Sgt. Wertz took command. After a few moments of questioning, Ned told a tale of asking a woman he knew for the sum of forty dollars which she allegedly owed him for betting on a ball game. Ned was enlightened enough to understand that cops tend to make sort of a frowny face when it comes to illegal gambling; but, as an otherwise law abiding citizen, he enlisted the aid of the police to assist with this somewhat thorny issue involving him and one of his betting clients.

“Where is this woman now?” Sgt. Wertz asked. Ned took a few steps westward and pointed to one of the corner buildings on the opposite side of the development. She allowed Ned to lead the way as we all escorted this young entrepreneur who suddenly became quiet. We learned what floor the woman lived on and what apartment she was in and Sgt. Wertz asked me and two other cops in my squad to accompany her to the apartment. She ordered the rest of the squad to wait in the lobby, all sixteen of them, and keep and eye on Ned.

The woman’s apartment was on the sixth floor at the end of the hallway. We knocked, and knocked again, and waited. As we were about to leave, someone’s eye appeared in the peephole. The door opened abruptly. There was a woman living there as Ned informed us, and she looked to be about one hundred years old if she was a day.

“How did you know that I needed you?” she asked. Sgt. Wertz looked at me. I shrugged.

“Do you need the police for any reason?” Sgt. Wertz asked. Cops always ask questions we know the answer to. It’s a method to catch people in a lie, though in this case Wertz was asking out of habit.

“Why yes, Officer. I don’t have a phone, and I couldn’t call.”

“Do you know a tall man wearing a white jacket and a hat?”

“Yes, yes. You have him? He’s the one. He did it to us.” Then the old woman turned around and shouted, as only an extremely elderly person can “Henry! It’s the police!” Henry turned out to be her husband who was older than his wife. No kidding, the woman was ninety three and the husband was ninety four. They had a very different story to tell than Ned did.

For about three or four days, Ned, who worked in the meat packing plant nearby as I deduced from his attire, confronted the woman and her husband while he took his lunch break and they were sitting in the bench in front of their apartment building. Each day, he’d ask them for money, and they’d tell him to get lost. Only, Ned didn’t get lost; and on that day, he followed them into the lobby of their building as they tried to escape his persistent and increasingly menacing presence.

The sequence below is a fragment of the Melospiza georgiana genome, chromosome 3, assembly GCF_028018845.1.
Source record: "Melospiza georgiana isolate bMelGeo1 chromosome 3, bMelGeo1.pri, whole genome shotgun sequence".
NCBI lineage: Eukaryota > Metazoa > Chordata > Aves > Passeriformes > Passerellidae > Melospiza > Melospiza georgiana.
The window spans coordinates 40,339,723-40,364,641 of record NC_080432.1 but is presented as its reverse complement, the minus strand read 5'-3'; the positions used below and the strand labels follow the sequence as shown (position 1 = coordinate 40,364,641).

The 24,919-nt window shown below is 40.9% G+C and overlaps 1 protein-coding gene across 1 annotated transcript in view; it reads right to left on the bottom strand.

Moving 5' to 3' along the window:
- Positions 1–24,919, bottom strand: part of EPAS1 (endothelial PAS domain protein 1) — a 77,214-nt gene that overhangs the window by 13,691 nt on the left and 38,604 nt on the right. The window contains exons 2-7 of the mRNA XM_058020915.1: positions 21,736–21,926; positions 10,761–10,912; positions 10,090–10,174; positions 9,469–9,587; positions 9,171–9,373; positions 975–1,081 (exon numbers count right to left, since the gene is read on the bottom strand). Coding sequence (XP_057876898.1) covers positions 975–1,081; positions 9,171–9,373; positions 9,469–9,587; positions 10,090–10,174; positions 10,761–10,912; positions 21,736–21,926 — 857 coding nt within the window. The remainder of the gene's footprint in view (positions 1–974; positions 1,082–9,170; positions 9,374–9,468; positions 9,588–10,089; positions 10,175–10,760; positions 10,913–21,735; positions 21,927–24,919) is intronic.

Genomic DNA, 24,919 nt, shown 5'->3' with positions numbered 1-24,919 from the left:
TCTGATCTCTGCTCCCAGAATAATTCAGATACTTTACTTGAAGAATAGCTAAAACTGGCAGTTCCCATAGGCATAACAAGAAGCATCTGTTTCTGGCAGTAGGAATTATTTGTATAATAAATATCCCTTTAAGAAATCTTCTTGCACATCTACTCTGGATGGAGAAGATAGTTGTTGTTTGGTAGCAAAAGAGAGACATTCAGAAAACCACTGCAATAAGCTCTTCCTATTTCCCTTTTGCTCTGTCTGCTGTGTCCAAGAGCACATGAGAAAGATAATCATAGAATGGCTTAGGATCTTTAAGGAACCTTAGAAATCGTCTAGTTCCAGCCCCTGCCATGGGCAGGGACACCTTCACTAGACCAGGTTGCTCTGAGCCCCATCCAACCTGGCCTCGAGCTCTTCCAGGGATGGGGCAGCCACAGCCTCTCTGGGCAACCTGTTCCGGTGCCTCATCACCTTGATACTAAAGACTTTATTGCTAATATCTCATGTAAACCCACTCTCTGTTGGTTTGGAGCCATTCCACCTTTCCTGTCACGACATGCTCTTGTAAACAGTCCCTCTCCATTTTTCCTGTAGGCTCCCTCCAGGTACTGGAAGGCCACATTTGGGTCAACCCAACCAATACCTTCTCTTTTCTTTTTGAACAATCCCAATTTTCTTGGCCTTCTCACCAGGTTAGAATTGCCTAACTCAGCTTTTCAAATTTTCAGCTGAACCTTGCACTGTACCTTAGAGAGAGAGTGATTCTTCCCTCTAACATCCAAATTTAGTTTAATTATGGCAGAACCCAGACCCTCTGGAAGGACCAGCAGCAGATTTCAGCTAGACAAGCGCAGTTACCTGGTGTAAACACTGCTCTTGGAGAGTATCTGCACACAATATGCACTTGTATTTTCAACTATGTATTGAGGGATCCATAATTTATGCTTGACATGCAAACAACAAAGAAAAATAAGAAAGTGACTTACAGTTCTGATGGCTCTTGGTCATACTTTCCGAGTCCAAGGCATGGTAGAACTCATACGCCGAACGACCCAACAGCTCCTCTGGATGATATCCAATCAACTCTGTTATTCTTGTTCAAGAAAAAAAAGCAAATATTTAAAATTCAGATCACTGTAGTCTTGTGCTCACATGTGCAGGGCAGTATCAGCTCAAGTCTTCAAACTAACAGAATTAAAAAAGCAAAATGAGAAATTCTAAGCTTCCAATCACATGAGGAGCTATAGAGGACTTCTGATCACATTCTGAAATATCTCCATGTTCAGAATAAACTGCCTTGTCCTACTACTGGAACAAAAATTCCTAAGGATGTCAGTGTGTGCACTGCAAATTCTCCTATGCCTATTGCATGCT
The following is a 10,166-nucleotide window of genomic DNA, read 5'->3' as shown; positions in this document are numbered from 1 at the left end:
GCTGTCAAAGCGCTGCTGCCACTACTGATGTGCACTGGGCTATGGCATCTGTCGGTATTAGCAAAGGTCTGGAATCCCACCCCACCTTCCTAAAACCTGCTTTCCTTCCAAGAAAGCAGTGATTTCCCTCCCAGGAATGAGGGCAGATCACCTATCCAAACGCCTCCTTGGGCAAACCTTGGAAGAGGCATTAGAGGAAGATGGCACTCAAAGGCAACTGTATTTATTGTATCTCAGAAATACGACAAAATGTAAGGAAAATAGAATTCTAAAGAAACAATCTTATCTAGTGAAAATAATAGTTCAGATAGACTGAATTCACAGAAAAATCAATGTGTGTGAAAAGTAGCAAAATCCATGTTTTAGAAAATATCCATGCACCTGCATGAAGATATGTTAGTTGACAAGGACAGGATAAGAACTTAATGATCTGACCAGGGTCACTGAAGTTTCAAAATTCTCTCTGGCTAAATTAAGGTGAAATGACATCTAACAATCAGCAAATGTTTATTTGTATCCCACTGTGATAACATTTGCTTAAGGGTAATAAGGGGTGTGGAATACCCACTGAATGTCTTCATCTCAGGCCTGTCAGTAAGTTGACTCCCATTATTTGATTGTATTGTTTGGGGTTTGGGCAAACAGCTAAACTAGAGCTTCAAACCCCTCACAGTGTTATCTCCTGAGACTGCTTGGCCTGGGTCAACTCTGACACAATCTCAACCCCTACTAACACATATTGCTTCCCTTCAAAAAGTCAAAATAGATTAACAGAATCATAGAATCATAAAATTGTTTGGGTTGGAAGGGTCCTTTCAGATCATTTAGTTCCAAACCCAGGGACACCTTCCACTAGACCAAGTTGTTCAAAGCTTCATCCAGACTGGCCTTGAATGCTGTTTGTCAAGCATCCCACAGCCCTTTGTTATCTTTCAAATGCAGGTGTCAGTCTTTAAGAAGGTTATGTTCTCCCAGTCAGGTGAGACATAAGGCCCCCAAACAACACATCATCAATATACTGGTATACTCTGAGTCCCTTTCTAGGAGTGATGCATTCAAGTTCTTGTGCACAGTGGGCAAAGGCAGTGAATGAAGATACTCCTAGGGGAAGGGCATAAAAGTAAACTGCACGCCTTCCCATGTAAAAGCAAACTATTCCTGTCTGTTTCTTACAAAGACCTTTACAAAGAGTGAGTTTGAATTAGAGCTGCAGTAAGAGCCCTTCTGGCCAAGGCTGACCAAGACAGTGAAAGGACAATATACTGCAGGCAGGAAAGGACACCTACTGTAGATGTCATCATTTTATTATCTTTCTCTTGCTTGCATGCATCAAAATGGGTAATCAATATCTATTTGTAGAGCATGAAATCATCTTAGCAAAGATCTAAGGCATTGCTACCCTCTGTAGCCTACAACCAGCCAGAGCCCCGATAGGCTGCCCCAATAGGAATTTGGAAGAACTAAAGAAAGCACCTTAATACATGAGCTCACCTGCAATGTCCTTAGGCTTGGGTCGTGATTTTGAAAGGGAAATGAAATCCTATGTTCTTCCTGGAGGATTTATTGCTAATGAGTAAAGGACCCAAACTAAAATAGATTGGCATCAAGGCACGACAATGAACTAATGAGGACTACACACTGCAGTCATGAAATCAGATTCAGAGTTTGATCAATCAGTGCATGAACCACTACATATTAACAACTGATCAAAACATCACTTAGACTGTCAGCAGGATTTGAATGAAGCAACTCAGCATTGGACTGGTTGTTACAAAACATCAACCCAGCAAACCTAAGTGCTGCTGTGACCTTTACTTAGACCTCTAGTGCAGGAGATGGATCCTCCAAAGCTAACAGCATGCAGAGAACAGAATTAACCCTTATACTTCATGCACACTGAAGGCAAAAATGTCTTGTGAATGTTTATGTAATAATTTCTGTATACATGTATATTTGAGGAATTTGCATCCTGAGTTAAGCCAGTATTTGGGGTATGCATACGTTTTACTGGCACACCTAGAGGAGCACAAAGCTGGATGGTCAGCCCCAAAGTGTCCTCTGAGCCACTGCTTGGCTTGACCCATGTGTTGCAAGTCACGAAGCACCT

The woman and her husband shuffled onto the elevator together and watched as the door closed on Ned’s face. That didn’t stop clever Ned as he ran up the stairs and met them as they came off the elevator. She screamed and fought as Ned tried to rip her pocketbook off her shoulder. Her husband pushed and shoved at him too and Ned knocked her over and dragged her down the hallway by the pocketbook strap. When he was able to yank the pocketbook free, the husband started beating Ned about the head and shoulders with his cane. Ned wisely dropped the bag and ran fled, unable to subdue a couple in their nineties. The first thing he did was to locate a payphone and call the police to get his side of the story in first before they did. That’s where we came in.

Sgt. Wertz heard enough and contacted the other officers guarding Ned in the lobby. “Put him in handcuffs” was all she said. The cop who answered said “10-4” but left the radio keyed long enough for us to overhear Ned in the background saying “Hey wait, I called the police, I called the police.”

I rode in the back seat of the patrol car with Ned, as he writhed in discomfort with his hands cuffed behind his back. The cop driving the RMP (that’s NYPD cop terminology for a police car: Radio Motor Patrol) ignored Ned as he ranted and complained to me, the senior officer behind the wheel, and to anyone who drove past us oblivious to his plight.

“You can’t lock me up, I’m the one who called the police.” He kept repeating.

“That’s right, you called the police, and we thank you.” I said.

“No Officer, I called you guys, so you can’t lock me up.”

“What? No way, you don’t think…” The other officer and I laughed out loud. It was clear that Ned truly believed that if a person called the police first, he was immune from being arrested no matter what he was accused of. Though Ned was the first person I encountered in my police career who acted under this misapprehension, I met many more folks like him during the course of my career who believed that they would be absolved of their crimes if they called nine-one-one before the other guy did.

“Hey hey, Ned, knock it off, you’re way too loud.” The other officer said. He stopped the car and chirped the siren at a garbage truck which was blocking the side street we were on.

“No, no. I’m not supposed to get arrested, this is wrong.” He griped. I couldn’t believe it. I never met anyone so dim-witted.

“What’s wrong is that you robbed somebody and called the police on yourself.” he turned around and looked Ned in the eye. “You have the right to remain silent…use it.”